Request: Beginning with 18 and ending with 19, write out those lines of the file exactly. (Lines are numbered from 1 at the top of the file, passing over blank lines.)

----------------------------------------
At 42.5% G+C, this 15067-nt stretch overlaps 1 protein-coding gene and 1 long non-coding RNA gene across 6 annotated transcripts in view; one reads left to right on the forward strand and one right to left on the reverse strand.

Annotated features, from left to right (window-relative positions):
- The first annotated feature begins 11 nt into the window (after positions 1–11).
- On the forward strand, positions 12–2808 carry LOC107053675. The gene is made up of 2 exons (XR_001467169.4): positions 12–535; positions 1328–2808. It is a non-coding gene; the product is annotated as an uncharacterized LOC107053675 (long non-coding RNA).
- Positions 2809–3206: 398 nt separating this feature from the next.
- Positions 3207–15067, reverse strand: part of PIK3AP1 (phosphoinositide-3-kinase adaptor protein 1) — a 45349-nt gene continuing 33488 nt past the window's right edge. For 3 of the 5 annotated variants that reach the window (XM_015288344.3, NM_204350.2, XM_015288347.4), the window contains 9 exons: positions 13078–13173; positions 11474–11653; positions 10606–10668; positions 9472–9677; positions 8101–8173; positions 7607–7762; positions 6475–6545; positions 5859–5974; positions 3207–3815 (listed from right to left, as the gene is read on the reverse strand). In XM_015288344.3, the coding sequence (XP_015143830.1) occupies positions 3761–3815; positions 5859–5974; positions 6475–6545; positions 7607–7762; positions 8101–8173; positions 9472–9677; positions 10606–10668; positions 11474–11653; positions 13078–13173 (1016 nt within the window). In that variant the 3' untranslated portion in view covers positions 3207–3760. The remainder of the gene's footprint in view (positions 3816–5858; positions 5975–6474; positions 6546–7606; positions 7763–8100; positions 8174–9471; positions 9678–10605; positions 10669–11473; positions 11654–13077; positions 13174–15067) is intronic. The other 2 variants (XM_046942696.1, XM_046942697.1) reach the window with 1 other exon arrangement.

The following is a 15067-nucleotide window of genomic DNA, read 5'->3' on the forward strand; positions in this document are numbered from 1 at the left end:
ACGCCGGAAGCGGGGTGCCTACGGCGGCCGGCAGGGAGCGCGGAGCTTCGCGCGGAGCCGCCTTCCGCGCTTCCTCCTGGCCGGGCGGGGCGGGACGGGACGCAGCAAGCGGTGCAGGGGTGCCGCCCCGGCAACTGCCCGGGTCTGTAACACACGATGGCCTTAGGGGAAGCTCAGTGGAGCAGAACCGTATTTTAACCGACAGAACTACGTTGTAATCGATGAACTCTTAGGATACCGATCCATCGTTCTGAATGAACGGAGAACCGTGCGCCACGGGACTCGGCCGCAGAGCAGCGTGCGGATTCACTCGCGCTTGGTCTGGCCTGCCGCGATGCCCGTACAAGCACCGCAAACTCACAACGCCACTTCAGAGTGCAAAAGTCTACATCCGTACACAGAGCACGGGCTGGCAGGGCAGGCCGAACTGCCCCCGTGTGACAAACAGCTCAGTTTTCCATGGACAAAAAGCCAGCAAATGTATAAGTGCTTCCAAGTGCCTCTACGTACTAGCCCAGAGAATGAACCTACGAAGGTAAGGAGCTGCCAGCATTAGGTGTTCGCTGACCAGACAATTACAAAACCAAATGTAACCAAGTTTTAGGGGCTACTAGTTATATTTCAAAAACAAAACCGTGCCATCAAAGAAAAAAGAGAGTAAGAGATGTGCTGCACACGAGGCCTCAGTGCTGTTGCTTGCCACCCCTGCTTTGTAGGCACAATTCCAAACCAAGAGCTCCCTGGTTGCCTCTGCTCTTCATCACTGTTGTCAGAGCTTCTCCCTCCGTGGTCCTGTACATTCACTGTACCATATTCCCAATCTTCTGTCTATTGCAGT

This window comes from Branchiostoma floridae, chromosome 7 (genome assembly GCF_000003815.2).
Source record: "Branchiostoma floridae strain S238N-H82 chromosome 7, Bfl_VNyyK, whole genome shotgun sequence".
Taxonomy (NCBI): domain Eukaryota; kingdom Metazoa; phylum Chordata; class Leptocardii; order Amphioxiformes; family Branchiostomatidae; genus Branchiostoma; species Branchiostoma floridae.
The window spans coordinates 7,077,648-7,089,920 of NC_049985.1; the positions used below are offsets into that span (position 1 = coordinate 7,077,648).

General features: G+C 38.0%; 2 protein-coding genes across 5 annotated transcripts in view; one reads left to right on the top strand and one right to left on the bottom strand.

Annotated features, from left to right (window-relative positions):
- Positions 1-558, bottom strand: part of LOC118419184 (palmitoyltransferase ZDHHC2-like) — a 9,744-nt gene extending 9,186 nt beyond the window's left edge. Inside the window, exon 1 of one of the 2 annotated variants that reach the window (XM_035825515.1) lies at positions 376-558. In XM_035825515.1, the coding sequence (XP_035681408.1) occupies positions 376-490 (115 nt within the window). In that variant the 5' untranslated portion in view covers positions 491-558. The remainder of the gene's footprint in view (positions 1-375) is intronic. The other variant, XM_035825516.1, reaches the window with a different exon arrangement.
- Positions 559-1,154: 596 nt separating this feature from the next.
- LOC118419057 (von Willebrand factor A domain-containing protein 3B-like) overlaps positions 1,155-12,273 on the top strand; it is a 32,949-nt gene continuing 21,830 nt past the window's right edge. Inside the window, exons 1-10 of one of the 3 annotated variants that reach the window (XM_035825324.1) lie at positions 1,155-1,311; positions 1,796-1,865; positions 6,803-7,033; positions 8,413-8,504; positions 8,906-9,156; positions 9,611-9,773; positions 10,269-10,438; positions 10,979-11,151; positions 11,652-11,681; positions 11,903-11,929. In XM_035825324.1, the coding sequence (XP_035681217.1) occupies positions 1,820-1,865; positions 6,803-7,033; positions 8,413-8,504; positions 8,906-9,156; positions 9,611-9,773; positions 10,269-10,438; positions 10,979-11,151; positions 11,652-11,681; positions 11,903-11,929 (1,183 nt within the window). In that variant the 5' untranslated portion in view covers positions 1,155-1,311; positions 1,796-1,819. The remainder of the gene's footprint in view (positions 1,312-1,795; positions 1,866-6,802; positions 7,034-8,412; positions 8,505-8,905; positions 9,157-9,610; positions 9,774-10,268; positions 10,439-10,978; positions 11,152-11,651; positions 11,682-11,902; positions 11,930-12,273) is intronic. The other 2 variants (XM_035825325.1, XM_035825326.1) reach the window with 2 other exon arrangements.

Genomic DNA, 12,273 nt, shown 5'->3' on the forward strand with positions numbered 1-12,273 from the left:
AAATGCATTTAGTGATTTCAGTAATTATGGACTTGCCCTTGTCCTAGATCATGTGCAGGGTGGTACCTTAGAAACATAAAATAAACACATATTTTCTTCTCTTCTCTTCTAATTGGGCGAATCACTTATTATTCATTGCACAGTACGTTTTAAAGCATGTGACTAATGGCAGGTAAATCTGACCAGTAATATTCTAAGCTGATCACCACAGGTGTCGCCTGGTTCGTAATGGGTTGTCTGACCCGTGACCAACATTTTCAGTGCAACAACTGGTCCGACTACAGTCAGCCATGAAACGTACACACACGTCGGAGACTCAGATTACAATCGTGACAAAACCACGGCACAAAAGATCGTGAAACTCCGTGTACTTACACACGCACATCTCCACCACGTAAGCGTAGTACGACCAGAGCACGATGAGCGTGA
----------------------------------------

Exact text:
Genomic DNA, 12,273 nt, shown 5'->3' on the forward strand with positions numbered 1-12,273 from the left:
AAATGCATTTAGTGATTTCAGTAATTATGGACTTGCCCTTGTCCTAGATCATGTGCAGGGTGGTACCTTAGAAACATAAAATAAACACATATTTTCTTCTCTTCTCTTCTAATTGGGCGAATCACTTATTATTCATTGCACAGTACGTTTTAAAGCATGTGACTAATGGCAGGTAAATCTGACCAGTAATATTCTAAGCTGATCACCACAGGTGTCGCCTGGTTCGTAATGGGTTGTCTGACCCGTGACCAACATTTTCAGTGCAACAACTGGTCCGACTACAGTCAGCCATGAAACGTACACACACGTCGGAGACTCAGATTACAATCGTGACAAAACCACGGCACAAAAGATCGTGAAACTCCGTGTACTTACACACGCACATCTCCACCACGTAAGCGTAGTACGACCAGAGCACGATGAGCGTGA